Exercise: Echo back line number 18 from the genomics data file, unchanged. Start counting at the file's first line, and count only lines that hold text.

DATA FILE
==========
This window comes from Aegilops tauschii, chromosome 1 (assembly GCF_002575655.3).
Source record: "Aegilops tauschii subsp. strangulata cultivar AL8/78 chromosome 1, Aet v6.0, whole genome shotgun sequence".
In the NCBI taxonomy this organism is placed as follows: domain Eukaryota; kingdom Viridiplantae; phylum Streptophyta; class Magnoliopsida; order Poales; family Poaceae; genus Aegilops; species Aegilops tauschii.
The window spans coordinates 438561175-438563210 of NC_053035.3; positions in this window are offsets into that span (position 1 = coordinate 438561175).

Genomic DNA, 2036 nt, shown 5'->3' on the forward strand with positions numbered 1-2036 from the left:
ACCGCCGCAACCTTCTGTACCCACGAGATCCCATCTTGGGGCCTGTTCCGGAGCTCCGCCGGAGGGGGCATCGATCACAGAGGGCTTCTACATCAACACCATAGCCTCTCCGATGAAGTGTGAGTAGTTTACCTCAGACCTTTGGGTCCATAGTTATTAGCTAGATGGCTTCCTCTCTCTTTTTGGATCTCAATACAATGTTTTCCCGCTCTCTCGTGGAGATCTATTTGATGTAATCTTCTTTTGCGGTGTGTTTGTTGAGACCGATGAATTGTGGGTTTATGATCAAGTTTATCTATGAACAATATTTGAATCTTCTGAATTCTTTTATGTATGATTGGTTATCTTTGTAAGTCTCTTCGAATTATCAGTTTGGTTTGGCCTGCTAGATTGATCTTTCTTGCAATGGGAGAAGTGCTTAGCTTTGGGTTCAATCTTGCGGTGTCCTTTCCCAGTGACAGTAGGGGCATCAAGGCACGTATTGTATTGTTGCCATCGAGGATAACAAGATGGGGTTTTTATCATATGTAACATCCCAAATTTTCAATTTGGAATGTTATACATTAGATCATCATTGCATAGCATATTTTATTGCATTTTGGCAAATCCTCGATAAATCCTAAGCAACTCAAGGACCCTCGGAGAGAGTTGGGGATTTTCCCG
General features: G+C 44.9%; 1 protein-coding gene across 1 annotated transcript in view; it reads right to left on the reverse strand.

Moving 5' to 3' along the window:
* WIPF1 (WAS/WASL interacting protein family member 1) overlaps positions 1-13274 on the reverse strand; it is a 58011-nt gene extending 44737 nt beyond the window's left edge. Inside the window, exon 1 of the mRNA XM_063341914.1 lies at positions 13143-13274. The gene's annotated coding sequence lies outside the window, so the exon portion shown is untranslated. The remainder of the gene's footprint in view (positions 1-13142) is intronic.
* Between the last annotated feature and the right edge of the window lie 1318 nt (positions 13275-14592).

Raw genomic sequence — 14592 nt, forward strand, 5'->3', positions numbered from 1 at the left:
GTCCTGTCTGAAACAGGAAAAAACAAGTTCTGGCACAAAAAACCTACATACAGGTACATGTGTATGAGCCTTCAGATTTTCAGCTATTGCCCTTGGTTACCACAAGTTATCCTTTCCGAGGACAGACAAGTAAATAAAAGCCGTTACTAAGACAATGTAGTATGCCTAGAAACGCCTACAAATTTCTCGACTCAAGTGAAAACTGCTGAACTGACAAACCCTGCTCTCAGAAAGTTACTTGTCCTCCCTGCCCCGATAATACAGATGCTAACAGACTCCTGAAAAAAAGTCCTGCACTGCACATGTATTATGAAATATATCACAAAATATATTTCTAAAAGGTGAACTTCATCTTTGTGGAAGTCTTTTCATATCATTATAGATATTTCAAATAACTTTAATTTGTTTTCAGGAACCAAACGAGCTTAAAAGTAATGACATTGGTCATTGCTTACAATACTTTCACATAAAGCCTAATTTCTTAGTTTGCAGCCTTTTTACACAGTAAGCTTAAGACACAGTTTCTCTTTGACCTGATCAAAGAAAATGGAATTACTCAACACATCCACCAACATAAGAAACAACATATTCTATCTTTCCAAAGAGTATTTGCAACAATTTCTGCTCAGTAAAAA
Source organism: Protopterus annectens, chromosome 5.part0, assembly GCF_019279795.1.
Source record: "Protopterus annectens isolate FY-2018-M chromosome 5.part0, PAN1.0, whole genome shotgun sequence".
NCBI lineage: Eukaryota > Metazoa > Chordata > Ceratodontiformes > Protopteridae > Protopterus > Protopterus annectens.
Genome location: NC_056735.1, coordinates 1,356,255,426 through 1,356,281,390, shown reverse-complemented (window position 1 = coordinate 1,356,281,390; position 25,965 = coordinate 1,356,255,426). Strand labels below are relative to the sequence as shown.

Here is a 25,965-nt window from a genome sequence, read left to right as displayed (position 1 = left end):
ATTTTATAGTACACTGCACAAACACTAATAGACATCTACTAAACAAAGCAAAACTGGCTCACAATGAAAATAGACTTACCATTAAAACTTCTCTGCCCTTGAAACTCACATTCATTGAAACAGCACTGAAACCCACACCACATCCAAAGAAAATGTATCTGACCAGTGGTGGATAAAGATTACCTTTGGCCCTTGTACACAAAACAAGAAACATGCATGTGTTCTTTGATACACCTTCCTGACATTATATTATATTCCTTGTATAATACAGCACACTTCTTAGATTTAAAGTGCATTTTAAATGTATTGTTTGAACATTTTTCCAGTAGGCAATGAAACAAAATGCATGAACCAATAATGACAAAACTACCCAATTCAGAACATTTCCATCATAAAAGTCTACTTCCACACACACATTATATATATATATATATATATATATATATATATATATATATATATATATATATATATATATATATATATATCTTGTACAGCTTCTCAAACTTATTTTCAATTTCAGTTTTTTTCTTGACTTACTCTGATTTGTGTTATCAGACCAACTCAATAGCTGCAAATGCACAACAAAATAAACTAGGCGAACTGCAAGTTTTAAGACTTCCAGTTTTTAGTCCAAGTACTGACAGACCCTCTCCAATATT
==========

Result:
ATTTTATAGTACACTGCACAAACACTAATAGACATCTACTAAACAAAGCAAAACTGGCTCACAATGAAAATAGACTTACCATTAAAACTTCTCTGCCCTTGAAACTCACATTCATTGAAACAGCACTGAAACCCACACCACATCCAAAGAAAATGTATCTGACCAGTGGTGGATAAAGATTACCTTTGGCCCTTGTACACAAAACAAGAAACATGCATGTGTTCTTTGATACACCTTCCTGACATTATATTATATTCCTTGTATAATACAGCACACTTCTTAGATTTAAAGTGCATTTTAAATGTATTGTTTGAACATTTTTCCAGTAGGCAATGAAACAAAATGCATGAACCAATAATGACAAAACTACCCAATTCAGAACATTTCCATCATAAAAGTCTACTTCCACACACACATTATATATATATATATATATATATATATATATATATATATATATATATATATATATATATATATATATATATCTTGTACAGCTTCTCAAACTTATTTTCAATTTCAGTTTTTTTCTTGACTTACTCTGATTTGTGTTATCAGACCAACTCAATAGCTGCAAATGCACAACAAAATAAACTAGGCGAACTGCAAGTTTTAAGACTTCCAGTTTTTAGTCCAAGTACTGACAGACCCTCTCCAATATT